3. @Steve Martin: What is the breakdown of those 77 units between the Low Income and Moderate Income levels? From what I understand…Weho has consolidated Very Low Income and Low Income into one level. I haven’t seen any developments looking solely for “Moderate Income” levels either.

  4. Manny has it right; we need developers to build affordable housing on site rather than pay the “in lieu fee”. It will result in more units being built while creating less of an incentive to demolish rent controlled buildings.

    What is really crucial is the number of very low income units in Avalon. The system we have breaks units down to very low, low and moderate units. The developers want as many moderate as possible but these units are very often out of reach for the very low income people who need the help the most. There is a shortage of very affordable units as developers obviously want as few of them as possible. 77 units is great but our need for vey low income units is not being met.

  5. I’m curious if a senior or disabled person who lives in a rent-stabilized apartment qualifies for any of these new units? It would seem to undermine creating affordable housing, as each vacated rent-stabilized unit would then be raised to market value. I would hope that local residents on fixed incomes due to age or disability who are facing eviction due to the Ellis Act are at the top of the list; otherwise, I think the others need to stay put.

  6. @John. Such a hateful response and putting a blanket stereotype on all kinds of people. Your comments might have some validity if wages had increased with the cost of living anywhere in SoCal. But it hasn’t and people can’t live here. A once affordable studio apartment in a crappy building that ran for $700 15 years ago is now around $1800. Just telling disabled Americans or those not as fortunate as you to “go out and get a job” show’s how uninformed you are on seniors, people living and struggling with various disabilities or veterans. You’re free to express your opinion…but you have no right to mock or think you’re superior in any way because things worked out for you.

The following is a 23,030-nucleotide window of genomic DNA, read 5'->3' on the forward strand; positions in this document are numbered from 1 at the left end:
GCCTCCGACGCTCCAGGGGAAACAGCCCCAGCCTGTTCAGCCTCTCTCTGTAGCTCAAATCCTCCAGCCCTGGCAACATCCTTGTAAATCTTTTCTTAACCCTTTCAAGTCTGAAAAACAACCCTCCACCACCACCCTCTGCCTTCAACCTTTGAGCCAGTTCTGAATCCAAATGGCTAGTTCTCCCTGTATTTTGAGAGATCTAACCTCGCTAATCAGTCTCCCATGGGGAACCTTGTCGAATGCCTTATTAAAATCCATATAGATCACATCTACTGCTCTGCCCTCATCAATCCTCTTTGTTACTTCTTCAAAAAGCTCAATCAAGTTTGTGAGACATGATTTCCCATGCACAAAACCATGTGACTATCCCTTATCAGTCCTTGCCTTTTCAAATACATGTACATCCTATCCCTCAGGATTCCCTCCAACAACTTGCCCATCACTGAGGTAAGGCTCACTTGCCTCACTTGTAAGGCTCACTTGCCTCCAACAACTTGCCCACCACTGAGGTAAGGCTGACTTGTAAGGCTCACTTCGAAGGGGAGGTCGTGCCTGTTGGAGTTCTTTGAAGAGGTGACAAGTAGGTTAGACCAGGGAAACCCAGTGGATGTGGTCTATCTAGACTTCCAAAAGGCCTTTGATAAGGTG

7. I never understand the thinking of some of these people. “I haven’t had a job in my entire adult life. Now I’m 62. When do I get my free brand new luxury-style apartment paid for by working people?” Do you notice how you never hear people say, “I was born in Mexico and pulled out of school in third grade. I’m educationally disabled. Where’s my free apartment?” or “I have an IQ of 82, so I’m below average and I want to be recognized as disabled. Where my free apartment?” or “I grew up in Baldwin Hills. I’m disabled from the stress of hearing gunshots down the hill. I need a free apartment in West Hollywood for the rest of my life, and I can’t work”?

    Millions of people live in Los Angeles and struggle hard from cradle to grave, often living in dumpy, shared apartments in crime-ridden neighborhoods. Nobody gives them a free, glass-walled beauty of an apartment with free cooking classes paid for by the very same working people struggling cradle to grave. Not everyone is born a superstar or as one half of a power couple, raking in huge salaries and finding success and making it look easy. This does not mean they are disabled. That’s part of life. Half of people are below average. Imagine if everyone thinking life is hard said they’re “disabled” and started demanding free apartments.

    I note how some of these “disabled” commentators manage to permanently monitor multiple websites and be one of the first to make a negative comment on every story about something that doesn’t benefit them. There’s a story about West Hollywood being a gay city? “There are straight people in the city, too!” Story about gay men? “There are women here, too!” Gay pride? “Waste of money, straight women deserve recognition!” New apartment building? “Where’s my free new apartment?”